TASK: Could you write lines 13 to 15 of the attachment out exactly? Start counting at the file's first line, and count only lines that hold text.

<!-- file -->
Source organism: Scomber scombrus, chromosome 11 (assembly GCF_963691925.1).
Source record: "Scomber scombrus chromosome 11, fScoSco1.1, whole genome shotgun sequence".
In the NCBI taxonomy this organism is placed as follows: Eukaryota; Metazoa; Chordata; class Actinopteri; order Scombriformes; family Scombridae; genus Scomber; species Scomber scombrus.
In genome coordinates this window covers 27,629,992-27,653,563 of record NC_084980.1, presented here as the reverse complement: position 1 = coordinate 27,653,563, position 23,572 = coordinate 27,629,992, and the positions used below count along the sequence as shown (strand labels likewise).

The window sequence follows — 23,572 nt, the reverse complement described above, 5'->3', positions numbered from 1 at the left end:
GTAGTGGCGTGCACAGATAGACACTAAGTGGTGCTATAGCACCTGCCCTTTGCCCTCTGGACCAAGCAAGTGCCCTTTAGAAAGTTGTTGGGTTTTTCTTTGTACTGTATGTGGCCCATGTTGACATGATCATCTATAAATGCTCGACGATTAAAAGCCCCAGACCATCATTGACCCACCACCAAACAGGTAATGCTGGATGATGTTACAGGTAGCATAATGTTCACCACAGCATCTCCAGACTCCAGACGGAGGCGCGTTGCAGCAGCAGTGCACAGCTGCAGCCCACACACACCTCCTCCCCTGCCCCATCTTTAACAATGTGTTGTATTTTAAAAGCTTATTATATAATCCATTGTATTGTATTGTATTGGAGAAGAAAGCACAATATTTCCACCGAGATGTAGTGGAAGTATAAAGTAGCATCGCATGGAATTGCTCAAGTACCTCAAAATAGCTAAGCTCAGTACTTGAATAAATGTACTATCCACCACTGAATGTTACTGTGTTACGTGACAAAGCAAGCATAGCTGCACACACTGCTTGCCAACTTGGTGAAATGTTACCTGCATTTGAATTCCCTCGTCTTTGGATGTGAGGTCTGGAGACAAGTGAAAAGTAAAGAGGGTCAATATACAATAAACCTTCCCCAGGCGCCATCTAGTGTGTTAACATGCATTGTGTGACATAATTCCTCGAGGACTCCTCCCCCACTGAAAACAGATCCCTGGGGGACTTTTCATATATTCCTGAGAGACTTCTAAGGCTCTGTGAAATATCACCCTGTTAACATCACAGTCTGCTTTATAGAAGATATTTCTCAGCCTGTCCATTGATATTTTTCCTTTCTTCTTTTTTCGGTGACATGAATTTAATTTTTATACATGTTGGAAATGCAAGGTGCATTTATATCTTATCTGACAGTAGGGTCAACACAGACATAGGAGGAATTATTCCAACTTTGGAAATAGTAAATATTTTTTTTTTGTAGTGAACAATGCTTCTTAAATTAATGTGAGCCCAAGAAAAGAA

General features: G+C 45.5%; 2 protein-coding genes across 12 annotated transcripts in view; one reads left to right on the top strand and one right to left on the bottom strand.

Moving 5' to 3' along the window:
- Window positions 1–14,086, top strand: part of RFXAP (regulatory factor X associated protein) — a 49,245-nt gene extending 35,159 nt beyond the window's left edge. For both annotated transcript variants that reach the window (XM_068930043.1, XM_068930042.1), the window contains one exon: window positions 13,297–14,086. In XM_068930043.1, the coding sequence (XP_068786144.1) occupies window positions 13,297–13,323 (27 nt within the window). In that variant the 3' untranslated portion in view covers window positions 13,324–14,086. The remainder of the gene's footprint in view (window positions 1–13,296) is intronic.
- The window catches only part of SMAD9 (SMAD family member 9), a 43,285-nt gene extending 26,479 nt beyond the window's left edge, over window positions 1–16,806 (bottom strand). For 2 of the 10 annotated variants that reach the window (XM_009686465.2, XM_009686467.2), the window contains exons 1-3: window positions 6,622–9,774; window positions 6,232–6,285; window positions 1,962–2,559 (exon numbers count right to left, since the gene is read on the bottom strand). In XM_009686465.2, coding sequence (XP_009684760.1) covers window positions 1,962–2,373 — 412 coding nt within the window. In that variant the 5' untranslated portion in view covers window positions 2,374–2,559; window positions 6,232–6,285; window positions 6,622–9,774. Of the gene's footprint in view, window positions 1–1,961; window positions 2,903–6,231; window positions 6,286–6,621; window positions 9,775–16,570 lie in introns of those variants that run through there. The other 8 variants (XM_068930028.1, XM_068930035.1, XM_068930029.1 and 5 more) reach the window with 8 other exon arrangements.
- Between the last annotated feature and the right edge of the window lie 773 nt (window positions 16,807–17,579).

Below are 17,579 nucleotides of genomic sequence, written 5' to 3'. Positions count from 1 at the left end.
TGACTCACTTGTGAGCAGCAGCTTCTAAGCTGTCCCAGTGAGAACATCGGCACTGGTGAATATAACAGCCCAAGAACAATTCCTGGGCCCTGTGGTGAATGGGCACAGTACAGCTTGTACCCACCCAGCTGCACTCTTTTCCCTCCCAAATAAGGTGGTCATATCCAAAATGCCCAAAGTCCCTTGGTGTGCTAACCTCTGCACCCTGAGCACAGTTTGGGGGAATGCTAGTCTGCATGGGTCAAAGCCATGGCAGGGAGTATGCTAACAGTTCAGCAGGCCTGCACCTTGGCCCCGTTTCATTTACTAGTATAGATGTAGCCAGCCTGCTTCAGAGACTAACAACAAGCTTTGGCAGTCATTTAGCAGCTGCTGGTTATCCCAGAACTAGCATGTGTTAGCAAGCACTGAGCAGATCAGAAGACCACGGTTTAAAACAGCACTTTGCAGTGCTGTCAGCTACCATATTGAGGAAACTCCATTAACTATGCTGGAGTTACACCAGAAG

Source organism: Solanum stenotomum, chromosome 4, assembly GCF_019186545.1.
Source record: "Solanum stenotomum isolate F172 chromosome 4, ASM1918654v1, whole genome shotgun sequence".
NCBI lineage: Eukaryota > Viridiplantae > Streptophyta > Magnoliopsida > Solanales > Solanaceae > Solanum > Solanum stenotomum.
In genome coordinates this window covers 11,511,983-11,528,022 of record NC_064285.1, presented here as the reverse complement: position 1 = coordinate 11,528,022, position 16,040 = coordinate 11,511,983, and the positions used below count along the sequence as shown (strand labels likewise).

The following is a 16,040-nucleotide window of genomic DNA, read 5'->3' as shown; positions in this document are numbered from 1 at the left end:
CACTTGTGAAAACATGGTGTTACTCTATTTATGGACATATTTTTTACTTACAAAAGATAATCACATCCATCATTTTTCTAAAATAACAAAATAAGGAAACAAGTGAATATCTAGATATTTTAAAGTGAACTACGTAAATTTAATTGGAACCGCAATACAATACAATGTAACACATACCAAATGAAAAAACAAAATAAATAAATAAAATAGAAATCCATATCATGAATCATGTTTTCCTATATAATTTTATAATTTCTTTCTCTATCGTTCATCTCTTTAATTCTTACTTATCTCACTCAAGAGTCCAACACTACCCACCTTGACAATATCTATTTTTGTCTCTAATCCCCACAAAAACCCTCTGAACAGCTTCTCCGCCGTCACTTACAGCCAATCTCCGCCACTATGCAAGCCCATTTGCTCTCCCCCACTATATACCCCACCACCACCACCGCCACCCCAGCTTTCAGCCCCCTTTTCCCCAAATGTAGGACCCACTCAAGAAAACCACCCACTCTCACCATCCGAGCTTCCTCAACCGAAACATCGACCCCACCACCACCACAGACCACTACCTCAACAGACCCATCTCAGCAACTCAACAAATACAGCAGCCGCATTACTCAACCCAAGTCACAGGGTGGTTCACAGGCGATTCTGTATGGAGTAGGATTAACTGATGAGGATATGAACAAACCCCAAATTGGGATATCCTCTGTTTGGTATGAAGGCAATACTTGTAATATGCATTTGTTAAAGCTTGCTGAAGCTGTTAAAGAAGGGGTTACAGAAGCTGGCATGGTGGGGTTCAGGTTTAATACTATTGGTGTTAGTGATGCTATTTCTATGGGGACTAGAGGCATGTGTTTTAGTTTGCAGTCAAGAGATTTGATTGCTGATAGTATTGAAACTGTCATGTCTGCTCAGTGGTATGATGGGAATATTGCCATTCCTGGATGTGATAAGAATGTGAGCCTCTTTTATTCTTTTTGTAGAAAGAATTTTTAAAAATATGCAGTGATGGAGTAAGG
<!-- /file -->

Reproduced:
TGACTCACTTGTGAGCAGCAGCTTCTAAGCTGTCCCAGTGAGAACATCGGCACTGGTGAATATAACAGCCCAAGAACAATTCCTGGGCCCTGTGGTGAATGGGCACAGTACAGCTTGTACCCACCCAGCTGCACTCTTTTCCCTCCCAAATAAGGTGGTCATATCCAAAATGCCCAAAGTCCCTTGGTGTGCTAACCTCTGCACCCTGAGCACAGTTTGGGGGAATGCTAGTCTGCATGGGTCAAAGCCATGGCAGGGAGTATGCTAACAGTTCAGCAGGCCTGCACCTTGGCCCCGTTTCATTTACTAGTATAGATGTAGCCAGCCTGCTTCAGAGACTAACAACAAGCTTTGGCAGTCATTTAGCAGCTGCTGGTTATCCCAGAACTAGCATGTGTTAGCAAGCACTGAGCAGATCAGAAGACCACGGTTTAAAACAGCACTTTGCAGTGCTGTCAGCTACCATATTGAGGAAACTCCATTAACTATGCTGGAGTTACACCAGAAG

Source organism: Solanum stenotomum, chromosome 4, assembly GCF_019186545.1.
Source record: "Solanum stenotomum isolate F172 chromosome 4, ASM1918654v1, whole genome shotgun sequence".